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Blog Post · February 14, 2020

Video: College Eligibility for the University of California

photo - Students Walking Down the Stairs on UCLA Campus

As the University of California (UC) and the California State University (CSU) consider changes to eligibility requirements, important questions are being raised about college admissions standards and educational equity. In Sacramento last Friday, PPIC researcher Niu Gao outlined the findings of a new report on the potential effect of an expanded science requirement on UC eligibility across the state, and a panel of experts addressed larger questions about college eligibility and access.

Gao explained that the potential impact of an expanded science requirement on college eligibility is tied to “the inequitable distribution of educational resources, and also opportunities both within and outside of schools.”

Varsha Sarveshwar, president of the UC Student Association, underlined the importance of institutional barriers that make it difficult for some students to take required courses. “When you’re a high school student you’ve got . . . a lot of things you have to worry about, particularly if you’re trying to apply to UC. And some of those institutional barriers, such as scheduling, or maybe not meeting all the prerequisites—those can have a really big impact on students.”

Yvette Gullatt, UC’s vice provost of diversity and engagement, said that “for UC, when we’re thinking about equity, we have to follow our land-grant mission, which is to ensure that every student in California has the opportunity to attend the university.” Instead of making top-down changes, “we need to consult, and we need to look at data, and we need to get feedback.” In short, she said, “we need to really understand, ground up, how these things actually work.” She added that this kind of consultation and analysis led UC to reject a change to its science requirement.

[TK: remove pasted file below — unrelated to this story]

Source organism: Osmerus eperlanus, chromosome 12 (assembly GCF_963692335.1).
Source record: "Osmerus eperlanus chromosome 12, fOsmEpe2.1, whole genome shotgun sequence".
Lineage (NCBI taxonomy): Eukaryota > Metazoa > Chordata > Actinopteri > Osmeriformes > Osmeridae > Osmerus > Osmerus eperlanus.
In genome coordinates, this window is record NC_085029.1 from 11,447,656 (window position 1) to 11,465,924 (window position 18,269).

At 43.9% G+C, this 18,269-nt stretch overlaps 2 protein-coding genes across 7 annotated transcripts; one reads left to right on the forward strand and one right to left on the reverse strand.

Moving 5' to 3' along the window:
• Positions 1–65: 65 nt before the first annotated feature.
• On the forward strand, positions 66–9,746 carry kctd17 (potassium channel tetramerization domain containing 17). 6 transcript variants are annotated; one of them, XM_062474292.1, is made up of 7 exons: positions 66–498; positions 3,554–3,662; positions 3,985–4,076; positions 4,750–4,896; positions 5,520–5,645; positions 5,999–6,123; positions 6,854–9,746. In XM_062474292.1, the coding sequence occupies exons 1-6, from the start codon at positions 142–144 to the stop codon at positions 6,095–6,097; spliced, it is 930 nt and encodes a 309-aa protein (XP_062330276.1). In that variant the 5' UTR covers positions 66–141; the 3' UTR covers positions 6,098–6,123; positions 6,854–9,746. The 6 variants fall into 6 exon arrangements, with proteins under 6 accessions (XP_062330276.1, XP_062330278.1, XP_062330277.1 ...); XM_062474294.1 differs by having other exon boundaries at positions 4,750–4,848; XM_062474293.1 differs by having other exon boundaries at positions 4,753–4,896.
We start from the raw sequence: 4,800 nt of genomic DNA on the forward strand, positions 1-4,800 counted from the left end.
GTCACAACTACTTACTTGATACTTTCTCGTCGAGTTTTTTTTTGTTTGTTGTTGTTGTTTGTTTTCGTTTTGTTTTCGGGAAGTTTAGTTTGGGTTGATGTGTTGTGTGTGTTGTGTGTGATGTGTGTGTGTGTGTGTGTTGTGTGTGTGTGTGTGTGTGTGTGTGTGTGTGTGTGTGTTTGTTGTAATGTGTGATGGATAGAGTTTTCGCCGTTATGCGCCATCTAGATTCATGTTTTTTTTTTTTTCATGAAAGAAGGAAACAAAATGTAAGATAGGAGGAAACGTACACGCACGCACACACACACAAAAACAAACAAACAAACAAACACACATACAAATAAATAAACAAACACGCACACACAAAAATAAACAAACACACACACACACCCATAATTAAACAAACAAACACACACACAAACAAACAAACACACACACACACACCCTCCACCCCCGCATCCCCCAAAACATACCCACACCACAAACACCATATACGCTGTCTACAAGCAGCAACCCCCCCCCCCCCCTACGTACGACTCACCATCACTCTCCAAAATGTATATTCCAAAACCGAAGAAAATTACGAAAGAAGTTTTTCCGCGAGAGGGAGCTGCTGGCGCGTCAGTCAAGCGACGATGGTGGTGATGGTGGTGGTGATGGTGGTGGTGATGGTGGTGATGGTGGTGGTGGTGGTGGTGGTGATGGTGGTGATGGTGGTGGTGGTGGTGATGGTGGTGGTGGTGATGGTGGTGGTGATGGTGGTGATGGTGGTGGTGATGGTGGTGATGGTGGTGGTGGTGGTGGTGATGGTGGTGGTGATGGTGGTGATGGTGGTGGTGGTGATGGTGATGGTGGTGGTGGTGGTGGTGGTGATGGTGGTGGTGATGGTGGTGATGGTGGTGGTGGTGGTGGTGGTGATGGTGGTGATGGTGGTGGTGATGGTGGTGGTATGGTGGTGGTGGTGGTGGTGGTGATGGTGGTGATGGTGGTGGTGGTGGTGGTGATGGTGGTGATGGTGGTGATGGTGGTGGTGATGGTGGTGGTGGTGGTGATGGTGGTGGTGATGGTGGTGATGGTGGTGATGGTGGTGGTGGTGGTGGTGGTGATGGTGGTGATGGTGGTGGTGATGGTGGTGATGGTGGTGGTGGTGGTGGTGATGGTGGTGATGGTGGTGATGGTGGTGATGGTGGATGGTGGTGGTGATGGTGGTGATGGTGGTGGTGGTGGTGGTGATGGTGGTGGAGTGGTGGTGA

Improvements in course placement policies as well as course scheduling could lower barriers for many students. But teacher shortages make it challenging to provide access to courses, especially for schools in low-income areas. Blain Watson, principal of Dominguez High School in the Compton Unified School District, offered an example. At Dominguez—which has 1,800 students on campus and several hundred more in a continuation program—“the actual number of kids taking physics is limited to one teacher, and that one teacher teaches both physics and mathematics.”

More generally, Watson highlighted the need to keep kids in class and engaged, so that they can succeed in required courses and have access to a wide range of electives. For Watson, fostering this engagement involves helping teachers build relationships with students—“building capacity in teachers to teach from the heart.” Sarveshwar noted that helping students prepare for and get through college requires culturally competent counseling and support, starting as early as middle school. As she put it, “How much of college readiness is a matter of belonging?”


Access Equity Higher Education K–12 Education science University of California